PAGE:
“I don’t like fighting,” Douglas said during a recent Marriage Intensive.
A lanky man with a wide, beaming grin, he made no bones about his conflict style.
“I’m not going to fight if I can help it,” he continued. “If she pushes me, I might blow up, but more than likely, I’m going to walk away.”
“And that drives me crazy,” his wife Jackie, said. “I want to talk things out. I pressure him more when he walks away from me.”
“If you wanted to talk things out, why don’t you keep your cool and talk them out. You pressure me until I’m going to walk away,” Douglas said, exasperated.
Douglas was like many men who come to The Marriage Recovery Center. They have practiced doing what I call ‘turtling’—withdrawing from conflict—which often has a very detrimental impact on the relationship. Disliking conflict intensely, they would rather withdraw than to face criticism and conflict. They walk away from conflict, leaving the woman frustrated and sitting on a powder keg of emotion.
I explored with Jackie how she perceived the situation.
“It’s not like I’m some nag,” she said. “I just want to talk about issues. I want to face them. The issues don’t go away just because he doesn’t want to talk about them.”
“But, we don’t just talk about them,” Douglas said. “You escalate, become critical and accusatory, and I’m not going to do that. No way.”
“Both of you have valid points of view,” I suggested. “Jackie, you are like many women who want to stay with the issue until you believe it is settled. Douglas, you are like many men who would rather avoid hot topics. Many men simply want peace, and you’re like many of them.”
Both nodded their heads in approval.
“The answer,” I continued, “is for both of you to give some ground. Jackie, you’re going to have to do your part to keep the heat down. You cannot become accusatory. Stay focused on the issue, not the person. Douglas, you cannot stick your head in your shell like a turtle. That’s not going to work.”
I offered a few more suggestions, and these are tools you can use as well.
First, conflict is a natural part of every relationship. You will never be able to avoid conflict. You can, however, agree on how you will handle conflict. You can make an agreement ahead of time on how you will face the inevitable conflict.
Second, determine how you tend to handle the conflict. Determine what your conflict pattern is and the impact it has on your relationship. Ask your mate how they see you handling conflict. Take responsibility for your conflict resolution style.
Third, note the problematic patterns. Where do things tend to heat up? Who tends to ‘turtle’ and who tends to go on the offensive? Are there destructive patterns on both sides? A problem identified is half the problem solved.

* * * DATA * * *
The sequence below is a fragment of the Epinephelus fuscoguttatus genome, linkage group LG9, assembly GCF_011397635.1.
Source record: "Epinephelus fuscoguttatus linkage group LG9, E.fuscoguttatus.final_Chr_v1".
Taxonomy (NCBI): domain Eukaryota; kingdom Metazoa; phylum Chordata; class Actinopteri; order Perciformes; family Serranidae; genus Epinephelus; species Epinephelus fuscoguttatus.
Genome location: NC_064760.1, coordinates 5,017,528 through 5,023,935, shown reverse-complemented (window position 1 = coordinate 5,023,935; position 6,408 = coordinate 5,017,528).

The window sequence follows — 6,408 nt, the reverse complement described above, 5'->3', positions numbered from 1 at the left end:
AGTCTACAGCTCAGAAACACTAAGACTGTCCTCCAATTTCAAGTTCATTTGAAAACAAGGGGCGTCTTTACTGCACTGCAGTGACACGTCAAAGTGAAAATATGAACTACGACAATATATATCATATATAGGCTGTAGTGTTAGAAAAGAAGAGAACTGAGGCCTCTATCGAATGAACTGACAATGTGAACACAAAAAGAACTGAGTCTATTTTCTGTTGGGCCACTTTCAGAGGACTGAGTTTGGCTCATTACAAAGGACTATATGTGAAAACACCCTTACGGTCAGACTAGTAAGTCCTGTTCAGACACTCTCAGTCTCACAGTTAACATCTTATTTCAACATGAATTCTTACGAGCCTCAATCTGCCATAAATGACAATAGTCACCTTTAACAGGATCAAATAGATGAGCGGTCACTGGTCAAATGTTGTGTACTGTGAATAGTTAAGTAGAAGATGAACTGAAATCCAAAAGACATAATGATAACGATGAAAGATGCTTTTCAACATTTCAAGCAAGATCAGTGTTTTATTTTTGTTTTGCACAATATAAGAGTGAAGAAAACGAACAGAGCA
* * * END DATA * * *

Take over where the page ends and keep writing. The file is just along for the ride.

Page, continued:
Fourth, ask your mate how they would like to see you change. What are the patterns that are most destructive? Does one tend to withdraw while the other attacks? If you are the man reading this, do you tend to ‘turtle?’ If so, make a conscious effort to ‘hang in there’ until a resolution is found.
Finally, agree together on the solution. Any solution is going to take both of you to solve it. You must work together on changing destructive patterns. It will take change on both of your parts to heal any dysfunction. Scripture further tells us that we are to “confess your sins to one another and pray for one another, that you may be healed” (James 5:16) Agree together, prayerfully, to work on your relationship.
Both ‘turtling’ and exploding are destructive. One often leads to the other forming a destructive pattern. Try these tools to break this troubling pattern.
We’re excited to continue offering my special eBook, A Love Life of Your Dreams free for you to download. Additionally, we’re offering a free downloadable video titled The Challenge of Change and The Marriage Recovery Center Experience. You can also send a confidential note to me at email@example.com and read more about The Marriage Recovery Center on my website www.MarriageRecoveryCenter.com and YourRelationshipDoctor.com. You’ll find videos and podcasts on sexual addiction, emotionally destructive marriages, codependency and affair-proofing your marriage.
Publication date: August 13, 2013
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